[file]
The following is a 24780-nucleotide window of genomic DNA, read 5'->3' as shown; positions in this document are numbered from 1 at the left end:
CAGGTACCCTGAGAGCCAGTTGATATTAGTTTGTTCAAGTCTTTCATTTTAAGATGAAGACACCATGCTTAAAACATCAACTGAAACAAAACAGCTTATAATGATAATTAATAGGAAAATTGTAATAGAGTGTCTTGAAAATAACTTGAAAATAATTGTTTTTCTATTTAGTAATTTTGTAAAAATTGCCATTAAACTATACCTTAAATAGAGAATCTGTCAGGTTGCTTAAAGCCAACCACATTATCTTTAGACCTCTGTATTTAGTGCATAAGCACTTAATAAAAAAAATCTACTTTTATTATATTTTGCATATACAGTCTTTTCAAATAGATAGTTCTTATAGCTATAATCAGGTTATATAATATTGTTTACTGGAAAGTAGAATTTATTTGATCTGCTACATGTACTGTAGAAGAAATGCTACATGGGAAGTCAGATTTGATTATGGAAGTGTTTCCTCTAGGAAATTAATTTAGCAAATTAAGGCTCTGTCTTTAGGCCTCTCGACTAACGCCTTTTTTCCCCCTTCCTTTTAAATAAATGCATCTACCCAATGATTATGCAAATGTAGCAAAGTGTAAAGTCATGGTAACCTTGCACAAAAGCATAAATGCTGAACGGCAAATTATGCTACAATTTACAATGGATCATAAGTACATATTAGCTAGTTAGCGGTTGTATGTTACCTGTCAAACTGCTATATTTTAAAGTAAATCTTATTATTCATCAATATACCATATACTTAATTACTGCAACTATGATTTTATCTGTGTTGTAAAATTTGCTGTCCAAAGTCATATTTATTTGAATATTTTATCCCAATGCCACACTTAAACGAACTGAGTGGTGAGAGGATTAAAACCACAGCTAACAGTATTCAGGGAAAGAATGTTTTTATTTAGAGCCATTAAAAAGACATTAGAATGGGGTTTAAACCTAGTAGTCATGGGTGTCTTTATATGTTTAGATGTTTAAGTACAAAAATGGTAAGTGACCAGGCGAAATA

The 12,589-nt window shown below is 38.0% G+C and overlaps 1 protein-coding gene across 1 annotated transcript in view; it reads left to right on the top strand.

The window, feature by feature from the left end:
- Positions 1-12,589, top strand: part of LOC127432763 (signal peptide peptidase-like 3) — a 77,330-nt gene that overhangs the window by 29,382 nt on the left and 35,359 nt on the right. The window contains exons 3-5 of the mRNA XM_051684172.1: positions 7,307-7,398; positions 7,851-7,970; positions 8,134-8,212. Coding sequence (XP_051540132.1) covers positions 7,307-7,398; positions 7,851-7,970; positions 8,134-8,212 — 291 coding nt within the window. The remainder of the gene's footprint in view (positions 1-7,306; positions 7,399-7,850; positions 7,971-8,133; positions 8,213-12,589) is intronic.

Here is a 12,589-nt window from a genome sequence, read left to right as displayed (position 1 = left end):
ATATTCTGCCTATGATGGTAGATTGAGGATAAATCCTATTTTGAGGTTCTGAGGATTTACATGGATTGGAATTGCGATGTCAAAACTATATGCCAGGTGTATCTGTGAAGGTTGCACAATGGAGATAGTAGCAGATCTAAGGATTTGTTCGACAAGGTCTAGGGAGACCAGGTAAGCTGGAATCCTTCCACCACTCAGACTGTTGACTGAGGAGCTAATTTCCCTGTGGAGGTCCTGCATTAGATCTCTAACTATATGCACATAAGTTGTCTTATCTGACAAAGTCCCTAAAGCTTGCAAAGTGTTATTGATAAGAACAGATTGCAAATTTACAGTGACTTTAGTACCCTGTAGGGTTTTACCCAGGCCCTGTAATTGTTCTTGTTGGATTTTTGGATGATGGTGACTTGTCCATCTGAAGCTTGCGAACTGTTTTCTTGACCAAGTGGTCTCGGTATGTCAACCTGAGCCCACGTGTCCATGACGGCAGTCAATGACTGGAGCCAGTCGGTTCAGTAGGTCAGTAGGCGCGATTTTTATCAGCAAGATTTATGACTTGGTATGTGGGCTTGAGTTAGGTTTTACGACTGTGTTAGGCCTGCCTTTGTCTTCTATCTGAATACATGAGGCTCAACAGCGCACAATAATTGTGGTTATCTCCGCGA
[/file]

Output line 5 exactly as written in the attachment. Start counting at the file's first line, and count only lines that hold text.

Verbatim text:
- Positions 1-12,589, top strand: part of LOC127432763 (signal peptide peptidase-like 3) — a 77,330-nt gene that overhangs the window by 29,382 nt on the left and 35,359 nt on the right. The window contains exons 3-5 of the mRNA XM_051684172.1: positions 7,307-7,398; positions 7,851-7,970; positions 8,134-8,212. Coding sequence (XP_051540132.1) covers positions 7,307-7,398; positions 7,851-7,970; positions 8,134-8,212 — 291 coding nt within the window. The remainder of the gene's footprint in view (positions 1-7,306; positions 7,399-7,850; positions 7,971-8,133; positions 8,213-12,589) is intronic.